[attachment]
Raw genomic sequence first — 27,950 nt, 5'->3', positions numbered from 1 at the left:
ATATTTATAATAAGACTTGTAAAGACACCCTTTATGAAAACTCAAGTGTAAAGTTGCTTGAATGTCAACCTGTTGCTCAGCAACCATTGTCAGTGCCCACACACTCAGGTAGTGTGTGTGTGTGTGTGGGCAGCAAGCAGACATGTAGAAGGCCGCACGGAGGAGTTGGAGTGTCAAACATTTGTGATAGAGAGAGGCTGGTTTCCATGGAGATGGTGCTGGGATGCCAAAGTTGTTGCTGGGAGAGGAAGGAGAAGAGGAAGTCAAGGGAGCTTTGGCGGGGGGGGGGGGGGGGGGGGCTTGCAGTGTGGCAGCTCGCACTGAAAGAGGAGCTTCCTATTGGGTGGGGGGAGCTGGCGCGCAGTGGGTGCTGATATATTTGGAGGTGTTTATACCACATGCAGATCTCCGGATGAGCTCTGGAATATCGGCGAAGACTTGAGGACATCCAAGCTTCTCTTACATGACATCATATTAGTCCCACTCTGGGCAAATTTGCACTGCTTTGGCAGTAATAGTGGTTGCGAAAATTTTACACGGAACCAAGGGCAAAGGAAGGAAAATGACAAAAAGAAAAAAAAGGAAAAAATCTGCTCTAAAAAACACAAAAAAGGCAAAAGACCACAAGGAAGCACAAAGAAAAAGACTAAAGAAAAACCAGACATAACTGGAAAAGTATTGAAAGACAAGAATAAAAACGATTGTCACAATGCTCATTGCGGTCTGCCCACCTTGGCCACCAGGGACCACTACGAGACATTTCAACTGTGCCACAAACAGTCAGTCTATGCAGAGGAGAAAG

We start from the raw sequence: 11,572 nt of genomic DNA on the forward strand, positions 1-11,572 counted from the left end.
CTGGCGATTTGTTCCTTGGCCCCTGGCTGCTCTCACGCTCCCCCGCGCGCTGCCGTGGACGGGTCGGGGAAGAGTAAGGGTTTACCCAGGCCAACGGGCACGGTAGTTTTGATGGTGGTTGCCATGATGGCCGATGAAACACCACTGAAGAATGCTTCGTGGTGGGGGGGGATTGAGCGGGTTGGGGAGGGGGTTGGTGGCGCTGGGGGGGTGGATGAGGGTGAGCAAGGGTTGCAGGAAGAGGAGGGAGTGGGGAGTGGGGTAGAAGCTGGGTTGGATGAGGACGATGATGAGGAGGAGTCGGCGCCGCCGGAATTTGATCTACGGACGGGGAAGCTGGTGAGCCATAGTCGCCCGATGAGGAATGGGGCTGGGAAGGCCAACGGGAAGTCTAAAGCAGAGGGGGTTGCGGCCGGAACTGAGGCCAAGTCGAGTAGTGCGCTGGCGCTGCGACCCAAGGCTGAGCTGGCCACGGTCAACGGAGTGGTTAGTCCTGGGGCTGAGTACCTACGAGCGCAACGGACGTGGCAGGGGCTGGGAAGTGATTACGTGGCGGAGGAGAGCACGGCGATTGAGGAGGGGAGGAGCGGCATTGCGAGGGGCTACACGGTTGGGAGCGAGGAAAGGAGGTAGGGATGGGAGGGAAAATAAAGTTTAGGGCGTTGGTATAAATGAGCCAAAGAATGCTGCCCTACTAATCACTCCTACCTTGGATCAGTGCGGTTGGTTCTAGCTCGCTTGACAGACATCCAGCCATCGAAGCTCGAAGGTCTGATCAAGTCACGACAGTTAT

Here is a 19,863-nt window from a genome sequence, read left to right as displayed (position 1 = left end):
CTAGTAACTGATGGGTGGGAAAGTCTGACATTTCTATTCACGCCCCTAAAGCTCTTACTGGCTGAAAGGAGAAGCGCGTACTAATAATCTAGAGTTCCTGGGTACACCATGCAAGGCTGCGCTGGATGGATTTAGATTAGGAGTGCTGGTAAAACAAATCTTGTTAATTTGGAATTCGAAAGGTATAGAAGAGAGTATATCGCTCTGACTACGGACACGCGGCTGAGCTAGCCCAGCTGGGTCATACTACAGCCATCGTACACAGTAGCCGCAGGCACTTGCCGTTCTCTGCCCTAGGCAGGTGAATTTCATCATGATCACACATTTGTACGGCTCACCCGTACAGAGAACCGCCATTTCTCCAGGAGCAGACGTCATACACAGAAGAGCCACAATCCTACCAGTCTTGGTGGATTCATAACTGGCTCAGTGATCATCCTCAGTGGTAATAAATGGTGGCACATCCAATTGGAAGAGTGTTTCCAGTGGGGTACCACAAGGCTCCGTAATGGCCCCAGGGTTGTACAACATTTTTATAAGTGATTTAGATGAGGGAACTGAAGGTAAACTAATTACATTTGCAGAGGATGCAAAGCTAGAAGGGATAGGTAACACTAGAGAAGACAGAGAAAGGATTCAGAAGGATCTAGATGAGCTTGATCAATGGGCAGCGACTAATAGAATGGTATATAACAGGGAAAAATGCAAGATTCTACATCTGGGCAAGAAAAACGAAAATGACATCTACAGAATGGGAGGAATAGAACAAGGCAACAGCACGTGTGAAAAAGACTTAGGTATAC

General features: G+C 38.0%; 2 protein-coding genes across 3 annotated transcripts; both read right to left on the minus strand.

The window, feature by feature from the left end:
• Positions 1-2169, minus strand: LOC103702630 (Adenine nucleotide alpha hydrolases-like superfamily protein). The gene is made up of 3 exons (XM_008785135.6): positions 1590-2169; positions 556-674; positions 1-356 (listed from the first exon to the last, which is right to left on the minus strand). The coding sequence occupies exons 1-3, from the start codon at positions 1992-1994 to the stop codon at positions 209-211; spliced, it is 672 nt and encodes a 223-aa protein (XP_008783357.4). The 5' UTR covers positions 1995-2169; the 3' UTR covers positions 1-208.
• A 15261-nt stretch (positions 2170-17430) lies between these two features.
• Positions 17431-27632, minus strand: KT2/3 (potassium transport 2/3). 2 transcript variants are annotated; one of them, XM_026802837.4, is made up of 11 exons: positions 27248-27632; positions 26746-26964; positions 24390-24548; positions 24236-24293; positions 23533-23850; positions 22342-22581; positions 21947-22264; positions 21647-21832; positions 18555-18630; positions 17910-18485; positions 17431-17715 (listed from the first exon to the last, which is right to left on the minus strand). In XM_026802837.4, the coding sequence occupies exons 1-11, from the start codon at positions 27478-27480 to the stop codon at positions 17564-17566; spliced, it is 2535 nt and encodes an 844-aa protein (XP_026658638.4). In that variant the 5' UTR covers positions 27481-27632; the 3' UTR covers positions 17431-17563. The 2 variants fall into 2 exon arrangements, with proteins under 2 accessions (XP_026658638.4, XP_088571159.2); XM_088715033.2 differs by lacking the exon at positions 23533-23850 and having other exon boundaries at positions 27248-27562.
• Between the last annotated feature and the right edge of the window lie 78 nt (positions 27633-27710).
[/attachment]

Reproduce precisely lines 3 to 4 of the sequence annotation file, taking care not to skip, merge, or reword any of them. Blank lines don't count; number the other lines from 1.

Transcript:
We start from the raw sequence: 11,572 nt of genomic DNA on the forward strand, positions 1-11,572 counted from the left end.
CTGGCGATTTGTTCCTTGGCCCCTGGCTGCTCTCACGCTCCCCCGCGCGCTGCCGTGGACGGGTCGGGGAAGAGTAAGGGTTTACCCAGGCCAACGGGCACGGTAGTTTTGATGGTGGTTGCCATGATGGCCGATGAAACACCACTGAAGAATGCTTCGTGGTGGGGGGGGATTGAGCGGGTTGGGGAGGGGGTTGGTGGCGCTGGGGGGGTGGATGAGGGTGAGCAAGGGTTGCAGGAAGAGGAGGGAGTGGGGAGTGGGGTAGAAGCTGGGTTGGATGAGGACGATGATGAGGAGGAGTCGGCGCCGCCGGAATTTGATCTACGGACGGGGAAGCTGGTGAGCCATAGTCGCCCGATGAGGAATGGGGCTGGGAAGGCCAACGGGAAGTCTAAAGCAGAGGGGGTTGCGGCCGGAACTGAGGCCAAGTCGAGTAGTGCGCTGGCGCTGCGACCCAAGGCTGAGCTGGCCACGGTCAACGGAGTGGTTAGTCCTGGGGCTGAGTACCTACGAGCGCAACGGACGTGGCAGGGGCTGGGAAGTGATTACGTGGCGGAGGAGAGCACGGCGATTGAGGAGGGGAGGAGCGGCATTGCGAGGGGCTACACGGTTGGGAGCGAGGAAAGGAGGTAGGGATGGGAGGGAAAATAAAGTTTAGGGCGTTGGTATAAATGAGCCAAAGAATGCTGCCCTACTAATCACTCCTACCTTGGATCAGTGCGGTTGGTTCTAGCTCGCTTGACAGACATCCAGCCATCGAAGCTCGAAGGTCTGATCAAGTCACGACAGTTAT